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Tibor Fischer Interview

Posted on 20 January 2011. © Copyright 2004-2018 WriteWords
A longer version of this interview is available to WriteWords Full and Community Members.
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WriteWords talks to Tibor Fischer, British novelist and short story writer. In 1993 he was selected by the influential literary magazine Granta as one of the 20 best young British writers. Fischer's parents were Hungarian basketball players, having fled Hungary in 1956. The bloody 1956 revolution, and his father's background, informed Fischer's debut novel Under the Frog, a Rabelaisian yarn about a Hungarian basketball player surviving Communism. The title is derived from a Hungarian saying, that the worst possible place to be is under a frog's arse down a coal mine. In 1992, Under the Frog won a Betty Trask Prize for literature, and was shortlisted for the prestigious Booker prize. Subsequent novels include The Thought Gang, about an unemployed and alcoholic philosophy professor who hooks up with a failed one-armed bandit in France to form a successful team of bank robbers, and The Collector Collector, about a weekend in South London, narrated by a 5000 year old Sumerian pot. Fischer has also published a book of short stories, Don't Read This Book If You're Stupid (published in the U.S. as I Like Being Killed: Stories). Fischer's novel, Voyage to the End of the Room was published in 2003. His new novel, "Good to be God" was published by Alma Books on September 4, 2008. In 2009 Fischer became the Royal Literary Fund writing fellow at City and Guilds of London Art School.

Tell us something about your background.

I’m a novelist, but I’m considering haiku as I’m tired of all the typing.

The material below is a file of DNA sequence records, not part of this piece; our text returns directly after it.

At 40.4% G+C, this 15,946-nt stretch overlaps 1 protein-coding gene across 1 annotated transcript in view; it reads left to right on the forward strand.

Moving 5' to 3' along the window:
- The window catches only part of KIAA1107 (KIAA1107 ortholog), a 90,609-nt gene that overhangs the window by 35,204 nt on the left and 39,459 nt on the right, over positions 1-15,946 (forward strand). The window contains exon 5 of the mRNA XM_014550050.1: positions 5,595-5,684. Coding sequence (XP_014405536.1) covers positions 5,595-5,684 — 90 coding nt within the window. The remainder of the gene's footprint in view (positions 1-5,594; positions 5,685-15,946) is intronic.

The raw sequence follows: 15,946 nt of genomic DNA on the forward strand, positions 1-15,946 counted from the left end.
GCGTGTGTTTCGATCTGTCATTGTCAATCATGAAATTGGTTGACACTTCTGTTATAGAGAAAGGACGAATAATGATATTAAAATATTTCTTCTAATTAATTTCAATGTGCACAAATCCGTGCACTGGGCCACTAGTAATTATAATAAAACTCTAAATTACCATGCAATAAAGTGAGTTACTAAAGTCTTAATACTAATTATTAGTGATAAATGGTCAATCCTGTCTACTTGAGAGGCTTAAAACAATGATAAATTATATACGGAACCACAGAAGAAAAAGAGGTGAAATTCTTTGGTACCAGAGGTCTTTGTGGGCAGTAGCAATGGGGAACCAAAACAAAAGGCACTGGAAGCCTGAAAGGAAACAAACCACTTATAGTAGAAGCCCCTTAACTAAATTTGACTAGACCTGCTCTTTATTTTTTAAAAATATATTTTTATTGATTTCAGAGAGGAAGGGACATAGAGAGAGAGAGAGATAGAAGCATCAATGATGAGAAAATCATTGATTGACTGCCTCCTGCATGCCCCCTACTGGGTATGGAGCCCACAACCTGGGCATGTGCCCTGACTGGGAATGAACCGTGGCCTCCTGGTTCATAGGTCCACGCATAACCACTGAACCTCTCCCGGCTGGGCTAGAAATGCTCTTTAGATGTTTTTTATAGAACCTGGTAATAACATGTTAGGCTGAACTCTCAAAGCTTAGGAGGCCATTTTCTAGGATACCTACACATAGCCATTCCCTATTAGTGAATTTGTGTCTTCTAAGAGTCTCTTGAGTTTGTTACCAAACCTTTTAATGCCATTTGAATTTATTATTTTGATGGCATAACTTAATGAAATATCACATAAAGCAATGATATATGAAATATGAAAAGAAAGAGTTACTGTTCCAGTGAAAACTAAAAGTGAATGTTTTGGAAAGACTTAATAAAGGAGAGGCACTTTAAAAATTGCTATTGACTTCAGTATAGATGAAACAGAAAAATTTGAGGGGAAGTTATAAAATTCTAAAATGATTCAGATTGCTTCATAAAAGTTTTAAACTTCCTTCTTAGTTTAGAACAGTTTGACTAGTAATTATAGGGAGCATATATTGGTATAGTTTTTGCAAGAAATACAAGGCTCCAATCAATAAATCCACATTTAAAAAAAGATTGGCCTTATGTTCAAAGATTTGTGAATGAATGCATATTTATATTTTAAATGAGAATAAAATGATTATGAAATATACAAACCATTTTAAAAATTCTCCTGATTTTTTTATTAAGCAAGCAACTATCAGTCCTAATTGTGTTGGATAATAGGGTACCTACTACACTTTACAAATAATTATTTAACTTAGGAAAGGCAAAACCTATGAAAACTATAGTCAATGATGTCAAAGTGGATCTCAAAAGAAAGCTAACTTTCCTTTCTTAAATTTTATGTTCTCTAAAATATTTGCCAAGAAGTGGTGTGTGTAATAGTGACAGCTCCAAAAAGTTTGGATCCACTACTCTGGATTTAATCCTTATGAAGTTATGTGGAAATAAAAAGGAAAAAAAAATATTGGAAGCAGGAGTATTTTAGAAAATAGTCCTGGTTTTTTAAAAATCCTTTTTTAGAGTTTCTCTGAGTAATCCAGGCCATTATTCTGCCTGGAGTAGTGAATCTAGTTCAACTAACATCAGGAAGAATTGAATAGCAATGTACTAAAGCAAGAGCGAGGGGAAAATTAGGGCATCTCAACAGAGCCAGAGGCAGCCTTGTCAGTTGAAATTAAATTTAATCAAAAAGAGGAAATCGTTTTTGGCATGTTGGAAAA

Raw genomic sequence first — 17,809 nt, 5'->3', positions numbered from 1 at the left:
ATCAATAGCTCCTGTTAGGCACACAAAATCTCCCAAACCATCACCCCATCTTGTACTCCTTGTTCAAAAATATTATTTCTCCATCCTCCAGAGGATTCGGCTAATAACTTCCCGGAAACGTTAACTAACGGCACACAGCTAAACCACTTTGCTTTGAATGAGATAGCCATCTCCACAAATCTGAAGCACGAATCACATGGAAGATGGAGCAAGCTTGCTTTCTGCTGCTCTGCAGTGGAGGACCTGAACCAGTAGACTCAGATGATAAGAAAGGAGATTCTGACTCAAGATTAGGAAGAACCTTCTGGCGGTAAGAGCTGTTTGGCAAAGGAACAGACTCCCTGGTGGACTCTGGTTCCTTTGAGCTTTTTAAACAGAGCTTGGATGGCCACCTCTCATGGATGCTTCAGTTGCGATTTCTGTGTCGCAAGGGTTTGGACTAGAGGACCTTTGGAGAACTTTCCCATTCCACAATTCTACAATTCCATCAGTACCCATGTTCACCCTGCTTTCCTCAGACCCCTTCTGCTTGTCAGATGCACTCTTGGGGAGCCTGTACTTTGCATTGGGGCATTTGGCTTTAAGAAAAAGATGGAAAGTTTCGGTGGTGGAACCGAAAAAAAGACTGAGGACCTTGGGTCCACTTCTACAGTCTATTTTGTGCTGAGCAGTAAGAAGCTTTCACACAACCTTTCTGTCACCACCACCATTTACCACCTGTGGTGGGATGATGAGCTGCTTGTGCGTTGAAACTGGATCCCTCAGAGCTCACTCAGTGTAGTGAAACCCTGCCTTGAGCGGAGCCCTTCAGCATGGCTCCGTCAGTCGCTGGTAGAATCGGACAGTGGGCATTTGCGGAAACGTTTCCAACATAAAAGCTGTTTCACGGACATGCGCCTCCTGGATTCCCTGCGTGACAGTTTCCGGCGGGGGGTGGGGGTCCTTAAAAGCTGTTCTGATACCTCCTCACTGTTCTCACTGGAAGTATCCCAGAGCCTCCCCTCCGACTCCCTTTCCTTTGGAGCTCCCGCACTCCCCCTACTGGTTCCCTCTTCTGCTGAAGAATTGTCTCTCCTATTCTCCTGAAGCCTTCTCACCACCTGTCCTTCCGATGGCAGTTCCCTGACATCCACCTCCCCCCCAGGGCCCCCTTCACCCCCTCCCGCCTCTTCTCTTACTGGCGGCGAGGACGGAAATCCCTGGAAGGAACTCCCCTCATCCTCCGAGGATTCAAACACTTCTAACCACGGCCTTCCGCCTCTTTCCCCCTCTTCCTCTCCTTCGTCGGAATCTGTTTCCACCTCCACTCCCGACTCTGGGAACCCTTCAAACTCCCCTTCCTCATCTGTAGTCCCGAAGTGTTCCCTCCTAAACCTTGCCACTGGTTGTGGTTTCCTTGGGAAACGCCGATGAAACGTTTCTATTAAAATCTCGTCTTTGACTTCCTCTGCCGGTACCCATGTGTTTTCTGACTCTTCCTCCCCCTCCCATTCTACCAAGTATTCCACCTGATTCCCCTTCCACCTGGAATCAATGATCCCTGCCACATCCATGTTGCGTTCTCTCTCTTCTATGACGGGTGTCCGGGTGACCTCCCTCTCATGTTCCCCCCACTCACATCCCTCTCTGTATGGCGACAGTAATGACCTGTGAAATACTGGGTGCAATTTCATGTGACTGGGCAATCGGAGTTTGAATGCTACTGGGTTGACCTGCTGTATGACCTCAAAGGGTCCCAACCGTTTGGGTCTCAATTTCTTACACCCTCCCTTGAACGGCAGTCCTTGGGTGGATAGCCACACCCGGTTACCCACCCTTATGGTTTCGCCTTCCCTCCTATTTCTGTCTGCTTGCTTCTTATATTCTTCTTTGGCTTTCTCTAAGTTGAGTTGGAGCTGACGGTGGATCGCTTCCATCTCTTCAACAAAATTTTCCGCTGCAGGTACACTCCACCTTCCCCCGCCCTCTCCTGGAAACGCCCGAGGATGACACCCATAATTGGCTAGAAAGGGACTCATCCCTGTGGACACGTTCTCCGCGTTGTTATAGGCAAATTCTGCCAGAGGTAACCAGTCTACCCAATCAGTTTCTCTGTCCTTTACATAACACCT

Other work besides writing; eg. Editing, dramaturgy, tutoring, and how it works/worked for/against your own writing

Teaching, if you’re teaching people who want to be taught, is enjoyable in small doses. And you do learn teaching.


How, when and why did you first start writing?

I was always attracted to the idea of writing. When I was thirty I had a bout of unemployment and I realised that if I didn’t use my free time to finally produce a novel, I probably never would. So I did.


Who are your favourite writers and why?

All sorts. Lots of Americans: JD Salinger, Tom Wolfe, Tom Robbins, Charles Willeford. I did a degree in French, so the usual suspects: Flaubert, Moliere, Céline. My favourite Hungarian writer is Sándor Márai. I suppose the writers you admire most are those who’ve done things you’d like to have done.


How did you get your first agent/ commission/publication? Can you tell us about the process/journey?

It wasn’t fun. I couldn’t get an agent and a novel about a Hungarian basketball team in the nineteen fifties wasn’t an obvious blockbuster. I started sending it out myself and it was rejected by fifty-six imprints. There were fifty-eight in the UK at the time, so I was relieved when number fifty-seven said yes.

So I got to the Booker shortlist without an agent. Funnily enough, after the shortlist it was easy to get an agent.



Writing



Writing



Tell us what kind of response you get from audiences/readers and if/how this affects/influences your writing

It’s nice when you get a slap on the back. I don’t read reviews however because even the favourable ones will contain a phrase or a sentence that will make you spend the rest of the day thinking ‘what did that mean?’.




A longer version of this interview is available to WriteWords Full and Community Members.
Click here to learn more about becoming a member.






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